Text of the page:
Multi-fuel station for ships project gets UK backing

The UK government has backed plans to develop a zero-emission multi-fuel station that would power hydrogen and electric ships.

The novel design concept has been drawn up by a group of companies led by clean energy solutions provider Unitrove, the company that built the world’s first liquid hydrogen bunkering facility (pictured) for zero-emission ships in Glasgow. Other members of the consortium include autonomous hydrogen-powered ship maker ACUA Ocean, project management and delivery company Zero Emissions Maritime Technology, and the University of Strathclyde, further supported by MJR Power & Automation, Orkney College UHI, and the Port of Tyne.

The concept, which is planned to be operational by March 2025, will use liquid hydrogen as the basis for providing three fuelling options for powering small craft: liquid hydrogen, compressed gaseous hydrogen, and electric charging.

Unitrove revealed that its project had secured “thousands of pounds” of government funding in the second round of the Clean Maritime Demonstration Competition 2 (CMDC2). As part of the CMDC2, the Department for Transport allocated over £14m to 31 projects supported by 121 organisations from across the UK to deliver feasibility studies and collaborative research and development projects in clean maritime solutions.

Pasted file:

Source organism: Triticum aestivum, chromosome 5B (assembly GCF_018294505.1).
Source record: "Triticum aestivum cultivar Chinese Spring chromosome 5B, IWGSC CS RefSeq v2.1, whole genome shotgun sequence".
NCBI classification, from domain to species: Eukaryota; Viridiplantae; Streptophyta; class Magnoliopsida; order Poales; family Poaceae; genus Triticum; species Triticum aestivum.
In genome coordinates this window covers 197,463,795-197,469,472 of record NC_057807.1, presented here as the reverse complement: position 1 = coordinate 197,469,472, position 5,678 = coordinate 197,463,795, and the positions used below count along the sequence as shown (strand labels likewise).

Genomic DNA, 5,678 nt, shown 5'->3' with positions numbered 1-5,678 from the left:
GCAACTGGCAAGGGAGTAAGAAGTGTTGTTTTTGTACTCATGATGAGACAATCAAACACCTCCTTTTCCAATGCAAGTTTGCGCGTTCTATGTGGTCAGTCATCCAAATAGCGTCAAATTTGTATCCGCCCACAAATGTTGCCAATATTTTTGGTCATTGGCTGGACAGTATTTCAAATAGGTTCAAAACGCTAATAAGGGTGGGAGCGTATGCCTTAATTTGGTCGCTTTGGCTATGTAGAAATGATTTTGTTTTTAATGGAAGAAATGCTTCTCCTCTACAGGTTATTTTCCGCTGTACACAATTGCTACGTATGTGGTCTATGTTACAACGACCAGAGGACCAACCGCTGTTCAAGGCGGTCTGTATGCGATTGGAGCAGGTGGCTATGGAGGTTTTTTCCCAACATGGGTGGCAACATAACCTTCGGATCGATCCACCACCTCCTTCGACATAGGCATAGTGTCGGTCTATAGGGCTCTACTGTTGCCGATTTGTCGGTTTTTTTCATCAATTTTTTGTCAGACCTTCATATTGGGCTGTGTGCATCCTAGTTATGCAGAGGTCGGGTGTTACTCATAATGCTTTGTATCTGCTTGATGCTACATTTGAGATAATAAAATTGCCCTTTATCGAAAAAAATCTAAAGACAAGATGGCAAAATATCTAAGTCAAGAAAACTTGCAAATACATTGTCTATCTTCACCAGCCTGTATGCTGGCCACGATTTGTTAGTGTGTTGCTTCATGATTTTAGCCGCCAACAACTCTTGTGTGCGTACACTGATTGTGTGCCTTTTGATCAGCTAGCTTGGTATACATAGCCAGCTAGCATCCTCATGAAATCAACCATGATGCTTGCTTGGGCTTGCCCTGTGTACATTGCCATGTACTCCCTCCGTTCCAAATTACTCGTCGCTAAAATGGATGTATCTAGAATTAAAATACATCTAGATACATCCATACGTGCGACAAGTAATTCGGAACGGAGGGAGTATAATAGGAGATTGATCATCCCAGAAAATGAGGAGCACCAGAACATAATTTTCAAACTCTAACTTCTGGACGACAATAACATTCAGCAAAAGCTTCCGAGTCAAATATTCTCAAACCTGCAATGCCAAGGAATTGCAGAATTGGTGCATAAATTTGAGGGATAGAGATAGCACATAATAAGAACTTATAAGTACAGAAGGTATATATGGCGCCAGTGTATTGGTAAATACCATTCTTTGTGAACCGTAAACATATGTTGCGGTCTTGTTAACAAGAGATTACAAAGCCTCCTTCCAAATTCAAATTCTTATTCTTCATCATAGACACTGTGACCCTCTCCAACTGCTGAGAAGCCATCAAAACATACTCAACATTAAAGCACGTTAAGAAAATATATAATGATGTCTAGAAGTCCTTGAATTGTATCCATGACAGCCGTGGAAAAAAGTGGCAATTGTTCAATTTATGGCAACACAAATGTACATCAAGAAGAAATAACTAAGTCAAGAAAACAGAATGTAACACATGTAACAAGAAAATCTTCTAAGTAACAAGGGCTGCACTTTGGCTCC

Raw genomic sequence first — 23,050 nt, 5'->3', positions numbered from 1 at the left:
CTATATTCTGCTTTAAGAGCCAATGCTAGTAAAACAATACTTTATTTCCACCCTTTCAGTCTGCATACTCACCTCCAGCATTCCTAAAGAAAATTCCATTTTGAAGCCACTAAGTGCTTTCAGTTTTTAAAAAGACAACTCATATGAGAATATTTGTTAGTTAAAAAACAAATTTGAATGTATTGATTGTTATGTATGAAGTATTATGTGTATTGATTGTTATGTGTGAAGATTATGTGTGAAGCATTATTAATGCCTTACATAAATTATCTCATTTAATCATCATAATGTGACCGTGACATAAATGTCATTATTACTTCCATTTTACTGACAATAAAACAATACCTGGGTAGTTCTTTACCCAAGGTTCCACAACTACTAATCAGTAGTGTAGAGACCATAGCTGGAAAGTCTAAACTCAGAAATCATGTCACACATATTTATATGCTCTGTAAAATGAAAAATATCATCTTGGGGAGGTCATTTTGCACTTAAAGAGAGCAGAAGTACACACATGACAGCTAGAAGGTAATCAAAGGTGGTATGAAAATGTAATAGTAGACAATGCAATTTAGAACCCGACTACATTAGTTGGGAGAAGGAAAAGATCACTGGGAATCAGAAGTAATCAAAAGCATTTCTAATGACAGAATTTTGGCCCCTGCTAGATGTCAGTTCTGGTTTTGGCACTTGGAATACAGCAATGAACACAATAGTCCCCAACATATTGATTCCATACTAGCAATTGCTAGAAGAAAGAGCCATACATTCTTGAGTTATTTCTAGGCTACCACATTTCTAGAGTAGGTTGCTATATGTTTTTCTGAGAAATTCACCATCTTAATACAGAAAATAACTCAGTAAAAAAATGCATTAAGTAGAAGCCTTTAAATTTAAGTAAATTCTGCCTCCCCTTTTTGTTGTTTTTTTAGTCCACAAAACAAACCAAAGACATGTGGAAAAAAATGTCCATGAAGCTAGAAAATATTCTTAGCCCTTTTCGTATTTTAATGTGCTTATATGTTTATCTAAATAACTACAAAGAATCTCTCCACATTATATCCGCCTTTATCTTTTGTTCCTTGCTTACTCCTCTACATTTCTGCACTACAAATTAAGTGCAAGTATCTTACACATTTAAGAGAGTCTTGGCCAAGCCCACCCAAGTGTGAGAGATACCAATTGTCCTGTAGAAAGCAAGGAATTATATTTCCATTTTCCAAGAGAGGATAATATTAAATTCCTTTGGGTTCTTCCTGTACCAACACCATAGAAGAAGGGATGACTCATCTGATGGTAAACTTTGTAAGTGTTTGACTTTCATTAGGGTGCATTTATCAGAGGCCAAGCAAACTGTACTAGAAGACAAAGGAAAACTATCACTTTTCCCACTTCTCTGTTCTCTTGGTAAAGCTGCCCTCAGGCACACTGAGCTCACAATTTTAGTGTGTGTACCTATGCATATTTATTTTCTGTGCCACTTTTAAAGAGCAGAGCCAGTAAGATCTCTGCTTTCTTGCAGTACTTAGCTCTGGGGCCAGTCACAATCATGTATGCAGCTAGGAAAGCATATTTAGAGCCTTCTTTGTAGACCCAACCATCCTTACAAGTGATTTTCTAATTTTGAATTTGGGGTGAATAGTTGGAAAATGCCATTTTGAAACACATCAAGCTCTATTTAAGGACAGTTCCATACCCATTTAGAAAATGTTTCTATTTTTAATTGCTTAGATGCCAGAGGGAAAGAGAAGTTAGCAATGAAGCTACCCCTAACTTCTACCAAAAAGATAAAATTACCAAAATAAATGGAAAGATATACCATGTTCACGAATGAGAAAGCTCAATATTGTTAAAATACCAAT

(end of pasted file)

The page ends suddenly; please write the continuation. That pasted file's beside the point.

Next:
Among the projects to clinch funding were also three projects that aim to advance the development of green shipping corridors between ports, including the Clean Tyde Shipping Corridor consortium, the Aberdeen Harbour Board and ACUA Ocean hydrogen-powered North Sea crossing study, and the (GCSS) study between the Port of Dover and the Ports of Calais and Dunkirk.

The department announced the winners as it launched the third round of the CMDC, announcing £60m ($67.5m) was available in the grant scheme’s next phase, which will run from April 2023 to March 2025.

Adis Ajdin

Adis is an experienced news reporter with a background in finance, media and education. He has written across the spectrum of offshore energy and ocean industries for many years and is a member of International Federation of Journalists. Previously he had written for Navingo media group titles including Offshore Energy, Subsea World News and Marine Energy.
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